A budget that freezes Council Tax while targeting help where it is needed most is what Norfolk County Council leadership has said is being proposed in reports to be considered by Cabinet on Monday (January 28).
If agreed by Cabinet and Full Council on February 18, in 2013/14 around £1.5 billion, including some £95m on capital projects, will be spent by Norfolk County Council on providing services.
Out of this, £302.587m will be raised through the Council Tax. The budget reflects £44.5m in rising costs, some of which will be paid for from one off sources of funding. The budget includes £34.2m of ongoing savings, many of which reflect decisions made as a result of the Big Conversation .
The reports also recommend some additional proposals for using £8m of available one-off funding to support Norfolk’s most vulnerable people and investing in key projects that are priorities for local communities.
Bill Borrett, acting leader of the council, said: “These budget proposals reflect the difficult times we live in, not only for councils and the national economy, but for local businesses and our residents. The budget sets out to support Norfolk’s most vulnerable people, especially our older people and children, while giving a high priority to supporting jobs and the economy through targeted spending designed to help support local businesses.
“Decisive action and sound financial management over the last two years is allowing us to propose an additional £8m of one-off spending to support vital services, and to invest in projects closest to the hearts of our communities.
“At the same time, we are proposing a Council Tax freeze for a third year running. This is not the time to ask hard-pressed families and people on fixed incomes to pay even more.”
In addition to seeking approval to a budget which will see some £1.5bn spent on services next year, the budget proposals include recommendations for spending the additional one-off funding of £8m announced earlier in January:
• £0.5m to support prevention services for older people by investing in the Strong and Well Partnership capital programme. This will be followed by £0.5m in the following four years (total £2.5m over 5 years). Alongside this, additional ongoing funding of £0.5m will be provided to support day to day prevention services for older people. Taken together with the capital programme changes also being announced, the total additional investment in prevention services will be £5m over 5 years. A key part of the work that will be funded is training a network of volunteers to provide an ‘at your door’ service to older and vulnerable people, to promote uptake of services, social opportunities and digital inclusion.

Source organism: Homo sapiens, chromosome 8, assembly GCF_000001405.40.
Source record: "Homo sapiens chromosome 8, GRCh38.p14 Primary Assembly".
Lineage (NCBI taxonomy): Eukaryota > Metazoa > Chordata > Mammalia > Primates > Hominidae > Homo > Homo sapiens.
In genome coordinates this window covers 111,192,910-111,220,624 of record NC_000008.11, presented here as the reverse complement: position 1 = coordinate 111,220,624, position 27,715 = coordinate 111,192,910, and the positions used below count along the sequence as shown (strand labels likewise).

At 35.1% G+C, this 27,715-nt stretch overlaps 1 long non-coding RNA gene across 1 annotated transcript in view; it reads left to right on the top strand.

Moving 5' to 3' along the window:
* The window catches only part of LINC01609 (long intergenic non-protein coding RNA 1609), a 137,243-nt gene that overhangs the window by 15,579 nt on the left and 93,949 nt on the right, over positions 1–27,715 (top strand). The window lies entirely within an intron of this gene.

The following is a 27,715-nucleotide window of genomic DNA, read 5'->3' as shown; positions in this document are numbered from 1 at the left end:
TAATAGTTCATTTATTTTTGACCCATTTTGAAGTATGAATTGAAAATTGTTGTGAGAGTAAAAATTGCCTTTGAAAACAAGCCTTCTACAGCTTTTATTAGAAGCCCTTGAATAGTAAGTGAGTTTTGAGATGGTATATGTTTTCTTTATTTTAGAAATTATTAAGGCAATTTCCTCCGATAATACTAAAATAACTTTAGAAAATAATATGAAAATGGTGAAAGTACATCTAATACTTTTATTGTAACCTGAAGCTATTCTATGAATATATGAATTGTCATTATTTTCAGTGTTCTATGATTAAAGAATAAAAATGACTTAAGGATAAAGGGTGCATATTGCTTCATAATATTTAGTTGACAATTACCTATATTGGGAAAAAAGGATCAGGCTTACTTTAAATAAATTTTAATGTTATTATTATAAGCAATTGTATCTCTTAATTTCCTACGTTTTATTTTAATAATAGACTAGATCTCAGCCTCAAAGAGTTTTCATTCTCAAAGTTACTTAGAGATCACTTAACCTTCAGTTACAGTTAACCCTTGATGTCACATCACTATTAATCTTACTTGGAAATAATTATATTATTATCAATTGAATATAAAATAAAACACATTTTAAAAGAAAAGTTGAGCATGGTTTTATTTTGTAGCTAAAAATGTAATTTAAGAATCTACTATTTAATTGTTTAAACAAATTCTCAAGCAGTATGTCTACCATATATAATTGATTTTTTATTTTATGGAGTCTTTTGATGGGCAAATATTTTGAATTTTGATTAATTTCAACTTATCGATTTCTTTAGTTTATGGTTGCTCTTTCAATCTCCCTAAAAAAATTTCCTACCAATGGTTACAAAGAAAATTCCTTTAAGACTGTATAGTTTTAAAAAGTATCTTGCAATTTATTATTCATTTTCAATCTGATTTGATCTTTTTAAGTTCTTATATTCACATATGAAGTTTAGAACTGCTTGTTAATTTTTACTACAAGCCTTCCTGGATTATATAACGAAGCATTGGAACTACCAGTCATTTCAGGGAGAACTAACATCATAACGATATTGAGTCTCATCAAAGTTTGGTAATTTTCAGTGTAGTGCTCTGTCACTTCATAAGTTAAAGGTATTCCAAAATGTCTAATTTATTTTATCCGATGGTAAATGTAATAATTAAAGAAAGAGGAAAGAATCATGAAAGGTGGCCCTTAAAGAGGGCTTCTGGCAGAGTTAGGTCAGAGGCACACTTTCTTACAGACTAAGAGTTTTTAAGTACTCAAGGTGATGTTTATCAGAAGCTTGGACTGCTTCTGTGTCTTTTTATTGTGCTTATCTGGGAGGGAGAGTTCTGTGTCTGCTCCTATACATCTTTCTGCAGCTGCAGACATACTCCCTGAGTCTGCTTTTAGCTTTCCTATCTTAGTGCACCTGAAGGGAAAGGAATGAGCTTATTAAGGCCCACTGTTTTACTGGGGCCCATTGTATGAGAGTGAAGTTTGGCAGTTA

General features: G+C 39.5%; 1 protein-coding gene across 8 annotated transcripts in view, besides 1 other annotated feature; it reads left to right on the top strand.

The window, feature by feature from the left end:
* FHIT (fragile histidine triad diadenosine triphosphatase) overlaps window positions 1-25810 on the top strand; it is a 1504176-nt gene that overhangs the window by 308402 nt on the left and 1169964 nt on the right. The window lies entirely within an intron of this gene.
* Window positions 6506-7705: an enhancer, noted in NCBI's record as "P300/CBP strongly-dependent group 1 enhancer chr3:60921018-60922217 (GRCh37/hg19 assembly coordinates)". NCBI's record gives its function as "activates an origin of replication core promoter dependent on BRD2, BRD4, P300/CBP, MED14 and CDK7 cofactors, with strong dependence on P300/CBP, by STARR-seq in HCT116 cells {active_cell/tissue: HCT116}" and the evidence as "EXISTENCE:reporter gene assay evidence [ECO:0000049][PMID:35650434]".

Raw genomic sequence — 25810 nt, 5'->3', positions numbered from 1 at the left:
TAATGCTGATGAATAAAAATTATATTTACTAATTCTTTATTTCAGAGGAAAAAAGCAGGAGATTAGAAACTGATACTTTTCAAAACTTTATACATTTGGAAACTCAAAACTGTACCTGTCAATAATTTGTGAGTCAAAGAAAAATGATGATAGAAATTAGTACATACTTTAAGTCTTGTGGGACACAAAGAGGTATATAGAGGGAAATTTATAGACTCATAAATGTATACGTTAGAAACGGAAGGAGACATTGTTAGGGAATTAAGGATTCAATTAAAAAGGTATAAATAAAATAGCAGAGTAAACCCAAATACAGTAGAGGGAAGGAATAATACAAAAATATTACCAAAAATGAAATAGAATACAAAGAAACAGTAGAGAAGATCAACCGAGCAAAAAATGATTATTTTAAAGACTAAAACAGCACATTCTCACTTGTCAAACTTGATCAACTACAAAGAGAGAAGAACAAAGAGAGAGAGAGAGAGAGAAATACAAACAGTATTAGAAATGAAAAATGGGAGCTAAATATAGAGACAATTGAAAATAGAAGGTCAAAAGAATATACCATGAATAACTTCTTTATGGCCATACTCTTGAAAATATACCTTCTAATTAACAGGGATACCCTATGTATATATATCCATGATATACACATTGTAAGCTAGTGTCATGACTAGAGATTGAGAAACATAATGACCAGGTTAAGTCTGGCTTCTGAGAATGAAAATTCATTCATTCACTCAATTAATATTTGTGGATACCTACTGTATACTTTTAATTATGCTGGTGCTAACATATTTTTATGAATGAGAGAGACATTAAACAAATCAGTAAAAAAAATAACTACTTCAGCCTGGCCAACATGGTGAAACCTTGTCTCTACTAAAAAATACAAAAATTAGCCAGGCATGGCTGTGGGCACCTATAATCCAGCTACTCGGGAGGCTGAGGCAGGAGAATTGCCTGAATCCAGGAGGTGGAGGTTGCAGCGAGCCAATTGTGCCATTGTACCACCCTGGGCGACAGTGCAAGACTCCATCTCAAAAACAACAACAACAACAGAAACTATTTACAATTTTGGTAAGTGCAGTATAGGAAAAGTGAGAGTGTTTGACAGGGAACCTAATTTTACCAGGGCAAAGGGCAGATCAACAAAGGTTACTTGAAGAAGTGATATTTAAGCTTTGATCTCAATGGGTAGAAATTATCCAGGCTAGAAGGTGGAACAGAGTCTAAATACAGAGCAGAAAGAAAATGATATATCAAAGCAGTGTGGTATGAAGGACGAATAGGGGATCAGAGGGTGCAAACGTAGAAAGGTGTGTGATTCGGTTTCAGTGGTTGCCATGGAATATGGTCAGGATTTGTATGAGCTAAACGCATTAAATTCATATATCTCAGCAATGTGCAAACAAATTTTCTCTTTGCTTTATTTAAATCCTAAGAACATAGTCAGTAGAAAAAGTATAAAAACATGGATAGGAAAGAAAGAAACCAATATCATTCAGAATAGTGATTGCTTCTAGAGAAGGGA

• A £1m boost for the Council’s popular Community Construction Fund, offering opportunities for local communities to bid for funds for projects that will enhance community life, and work for local builders and suppliers. Over 40 grants have been allocated this year, with a further round of grants to be announced in March.
• £1m more for local highways improvements in conjunction with parish councils. This is in addition to the £100,000 already earmarked for Parish Partnership projects. In 2012/13 the Parish Partnerships scheme has already delivered over 30 local improvements, ranging from road crossings and paths to vehicle activated signs.**
• £1m for investing in other highways improvements. Proposals will be developed with priority given to schemes that support communities and businesses, as well as local transport plan objectives.
• £1m over two years to help raise standards in schools and improve the prospects of Norfolk’s young people by helping schools, headteachers and governors develop the most effective approach to improving outcomes for the county’s children and young people, sooner. Members of Children’s Services Overview & Scrutiny Panel are due to meet this Thursday to discuss proposals further.
* £1m over two years for Youth Advisory Board (YAB) initiatives. This extra financial support will enable Norfolk’s seven YABs to support more young people by funding additional projects and initiatives that have been requested by young people in their areas.
• £3.5m to support vulnerable children and families following the reduction in Government Early Intervention Grant. This additional funding means the County Council can continue to support Norfolk families at the earliest opportunity in a range of settings despite the reduction in funding.
The budget proposals also recommend a further £95.7m is invested in capital projects to maintain and improve services while providing local jobs.
Harry Humphrey, Cabinet Member for Finance and Performance added “We have made enormous progress towards meeting the financial savings faced by the council. In 2013/14 we will be managing with £34m less, and it is clear that we have got to become even more financially self-sufficient and responsive in the future as the impact of funding reductions continues. That is why the Council’s Enterprising Norfolk programme was launched last November.
“The positive way our staff have responded to the need to change and adapt gives me every assurance that we can face the considerable further challenges ahead with real confidence. It is clear that Norfolk County Council will continue to play an important role in speaking up for the county so that it can prosper and grow, and in supporting public services. We are responsible for spending some £1.5billion a year on essential public services and we should focus on what the Council can best do to support people and businesses and make sure that we do it as well as possible.”